Even if it is necessary that the court must have adopted the prior inconsistent position for judicial estoppel to apply, as the Ninth Circuit stated in Masayesva v. Hale, 118 F.3d 1371, 1382 (1997), a requirement not articulated in Cigna Property and Cas., and *343 attributed to, but not resolved, in Milgard Tempering, Inc. v. Selas Corp. of Am., 902 F.2d 703, 716 (9th Cir.1990)), here the bankruptcy court had given effect to the Scovises' claim of exemption by avoiding Henrichsen's judgment lien. See also Interstate Fire & Cas. Co. v. Underwriters at Lloyd's, London, 139 F.3d 1234, 1239 (9th Cir.1998), interpreting Masayesva as adopting the rule.

    D. Eligibility:

    This does not end the inquiry, for the amounts of the other unsecured debts in the eligibility calculation must still be determined. Under the authorities cited above, the correct figures are ascertained by using the debtors' schedules as a starting point, while taking into account other evidence of the correct figures as of the petition date. There is no dispute that the priority unsecured claim figure of $6,000.00 should be included. The correct amount for the Henrichsen claim is $218,847.22, which includes interest to the petition date. The nature of Mary Scovis's claim of $4,136.00 must be determined, for the debtors are ineligible for Chapter 13 relief, even using amended Schedule F, if her claim was unsecured:

        Henrichsen claim            $218,847.22
        Mary Scovis claim           $  4,136.00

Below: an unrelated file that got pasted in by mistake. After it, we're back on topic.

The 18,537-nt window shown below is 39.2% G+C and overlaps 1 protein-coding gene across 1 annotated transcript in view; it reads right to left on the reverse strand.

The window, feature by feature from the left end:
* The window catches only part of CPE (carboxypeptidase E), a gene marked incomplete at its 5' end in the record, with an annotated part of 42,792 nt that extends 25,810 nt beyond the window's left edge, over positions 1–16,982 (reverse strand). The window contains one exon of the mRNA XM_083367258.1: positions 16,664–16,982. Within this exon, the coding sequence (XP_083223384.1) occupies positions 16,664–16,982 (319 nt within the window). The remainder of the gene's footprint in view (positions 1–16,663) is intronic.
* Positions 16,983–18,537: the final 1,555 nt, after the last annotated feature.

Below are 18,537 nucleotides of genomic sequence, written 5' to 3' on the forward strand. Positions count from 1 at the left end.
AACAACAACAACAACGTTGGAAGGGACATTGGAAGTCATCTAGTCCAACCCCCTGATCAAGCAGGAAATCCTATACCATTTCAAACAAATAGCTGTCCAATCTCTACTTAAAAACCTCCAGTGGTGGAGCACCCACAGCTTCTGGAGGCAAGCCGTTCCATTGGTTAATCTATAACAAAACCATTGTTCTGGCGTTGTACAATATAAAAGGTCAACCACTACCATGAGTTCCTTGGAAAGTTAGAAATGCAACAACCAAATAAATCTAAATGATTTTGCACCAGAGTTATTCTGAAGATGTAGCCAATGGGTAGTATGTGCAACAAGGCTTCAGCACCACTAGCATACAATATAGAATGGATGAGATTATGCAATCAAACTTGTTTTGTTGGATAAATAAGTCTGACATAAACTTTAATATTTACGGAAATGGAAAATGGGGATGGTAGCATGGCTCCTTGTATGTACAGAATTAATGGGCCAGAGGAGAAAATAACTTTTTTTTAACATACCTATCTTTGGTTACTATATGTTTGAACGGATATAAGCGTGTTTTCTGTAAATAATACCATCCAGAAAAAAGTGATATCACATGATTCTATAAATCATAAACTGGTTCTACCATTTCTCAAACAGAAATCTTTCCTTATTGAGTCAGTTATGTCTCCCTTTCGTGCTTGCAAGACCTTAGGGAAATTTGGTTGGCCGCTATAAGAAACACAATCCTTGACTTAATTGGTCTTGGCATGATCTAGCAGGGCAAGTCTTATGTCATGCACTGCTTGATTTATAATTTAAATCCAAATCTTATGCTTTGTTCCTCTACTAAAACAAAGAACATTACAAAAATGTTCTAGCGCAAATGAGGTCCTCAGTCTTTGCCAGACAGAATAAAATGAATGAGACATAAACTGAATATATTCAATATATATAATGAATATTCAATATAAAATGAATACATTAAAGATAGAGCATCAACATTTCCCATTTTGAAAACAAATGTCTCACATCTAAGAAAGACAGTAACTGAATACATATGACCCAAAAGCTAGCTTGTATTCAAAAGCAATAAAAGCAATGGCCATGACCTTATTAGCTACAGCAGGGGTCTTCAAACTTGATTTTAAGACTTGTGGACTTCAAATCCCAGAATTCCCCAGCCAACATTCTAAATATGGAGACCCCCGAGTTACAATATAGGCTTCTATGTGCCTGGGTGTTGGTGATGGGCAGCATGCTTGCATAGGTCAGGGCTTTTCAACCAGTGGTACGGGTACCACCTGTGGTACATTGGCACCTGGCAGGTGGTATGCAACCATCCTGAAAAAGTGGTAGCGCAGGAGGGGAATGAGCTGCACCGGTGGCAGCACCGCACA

Priority unsecured claims   $  6,000.00
        General unsecured claims    $ 22,919.85
        Total Unsecured Claims      $251,903.07

    Because the bankruptcy court predicated its eligibility calculation on an erroneous view of the law, we must reverse the confirmation.


    Lacking specific findings, we are unable to review the bankruptcy court's determination that the Scovises proposed their plan in good faith, In re Tucker, 989 F.2d 328, 330 (9th Cir.1993), or whether an evidentiary hearing was required.


    As we are reversing the order which Henrichsen sought to have reconsidered, we need not address his appeal of the denial of that motion.


    Debtors proposed from the outset to treat Henrichsen's claim as partially secured for eligibility and wholly unsecured in their plan. While we construe the Bankruptcy Code to accord to the Scovises the full measure of relief accorded by Congress, Wright v. Union Central Ins. Co., 311 U.S. 273, 278-279, 61 S. Ct. 196, 85 L. Ed. 184 (1940) (under Bankruptcy Act), we cannot countenance the exemption arbitrage here attempted.